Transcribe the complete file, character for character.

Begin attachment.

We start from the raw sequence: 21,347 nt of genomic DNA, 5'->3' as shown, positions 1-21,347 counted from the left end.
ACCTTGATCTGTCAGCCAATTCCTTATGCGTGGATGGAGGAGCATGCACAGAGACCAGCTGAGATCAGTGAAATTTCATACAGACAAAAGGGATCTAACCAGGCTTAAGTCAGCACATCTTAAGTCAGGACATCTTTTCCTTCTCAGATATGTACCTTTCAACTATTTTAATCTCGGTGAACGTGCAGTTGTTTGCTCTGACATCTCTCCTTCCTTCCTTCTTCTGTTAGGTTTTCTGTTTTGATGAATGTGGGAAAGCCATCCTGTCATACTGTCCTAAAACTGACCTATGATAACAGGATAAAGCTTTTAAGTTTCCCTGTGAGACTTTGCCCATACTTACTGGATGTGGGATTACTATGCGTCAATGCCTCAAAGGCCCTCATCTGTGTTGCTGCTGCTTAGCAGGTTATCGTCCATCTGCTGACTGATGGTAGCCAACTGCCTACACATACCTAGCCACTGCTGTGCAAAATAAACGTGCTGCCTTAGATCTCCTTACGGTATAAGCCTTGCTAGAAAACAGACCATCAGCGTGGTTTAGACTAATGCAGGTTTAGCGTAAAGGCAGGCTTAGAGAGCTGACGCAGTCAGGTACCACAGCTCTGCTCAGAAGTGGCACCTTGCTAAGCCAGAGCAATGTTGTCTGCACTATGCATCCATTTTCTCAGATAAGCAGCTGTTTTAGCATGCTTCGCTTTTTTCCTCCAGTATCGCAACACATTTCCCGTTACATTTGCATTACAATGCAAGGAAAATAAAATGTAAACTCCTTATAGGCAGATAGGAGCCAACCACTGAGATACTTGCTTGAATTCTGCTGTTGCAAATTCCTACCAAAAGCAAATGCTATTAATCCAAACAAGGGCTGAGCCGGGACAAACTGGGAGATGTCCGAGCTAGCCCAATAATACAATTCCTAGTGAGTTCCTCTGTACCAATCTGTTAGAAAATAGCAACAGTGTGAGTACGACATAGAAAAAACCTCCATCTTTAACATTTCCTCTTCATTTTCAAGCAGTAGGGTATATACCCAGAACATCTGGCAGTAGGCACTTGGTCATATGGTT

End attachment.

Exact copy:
We start from the raw sequence: 21,347 nt of genomic DNA, 5'->3' as shown, positions 1-21,347 counted from the left end.
ACCTTGATCTGTCAGCCAATTCCTTATGCGTGGATGGAGGAGCATGCACAGAGACCAGCTGAGATCAGTGAAATTTCATACAGACAAAAGGGATCTAACCAGGCTTAAGTCAGCACATCTTAAGTCAGGACATCTTTTCCTTCTCAGATATGTACCTTTCAACTATTTTAATCTCGGTGAACGTGCAGTTGTTTGCTCTGACATCTCTCCTTCCTTCCTTCTTCTGTTAGGTTTTCTGTTTTGATGAATGTGGGAAAGCCATCCTGTCATACTGTCCTAAAACTGACCTATGATAACAGGATAAAGCTTTTAAGTTTCCCTGTGAGACTTTGCCCATACTTACTGGATGTGGGATTACTATGCGTCAATGCCTCAAAGGCCCTCATCTGTGTTGCTGCTGCTTAGCAGGTTATCGTCCATCTGCTGACTGATGGTAGCCAACTGCCTACACATACCTAGCCACTGCTGTGCAAAATAAACGTGCTGCCTTAGATCTCCTTACGGTATAAGCCTTGCTAGAAAACAGACCATCAGCGTGGTTTAGACTAATGCAGGTTTAGCGTAAAGGCAGGCTTAGAGAGCTGACGCAGTCAGGTACCACAGCTCTGCTCAGAAGTGGCACCTTGCTAAGCCAGAGCAATGTTGTCTGCACTATGCATCCATTTTCTCAGATAAGCAGCTGTTTTAGCATGCTTCGCTTTTTTCCTCCAGTATCGCAACACATTTCCCGTTACATTTGCATTACAATGCAAGGAAAATAAAATGTAAACTCCTTATAGGCAGATAGGAGCCAACCACTGAGATACTTGCTTGAATTCTGCTGTTGCAAATTCCTACCAAAAGCAAATGCTATTAATCCAAACAAGGGCTGAGCCGGGACAAACTGGGAGATGTCCGAGCTAGCCCAATAATACAATTCCTAGTGAGTTCCTCTGTACCAATCTGTTAGAAAATAGCAACAGTGTGAGTACGACATAGAAAAAACCTCCATCTTTAACATTTCCTCTTCATTTTCAAGCAGTAGGGTATATACCCAGAACATCTGGCAGTAGGCACTTGGTCATATGGTT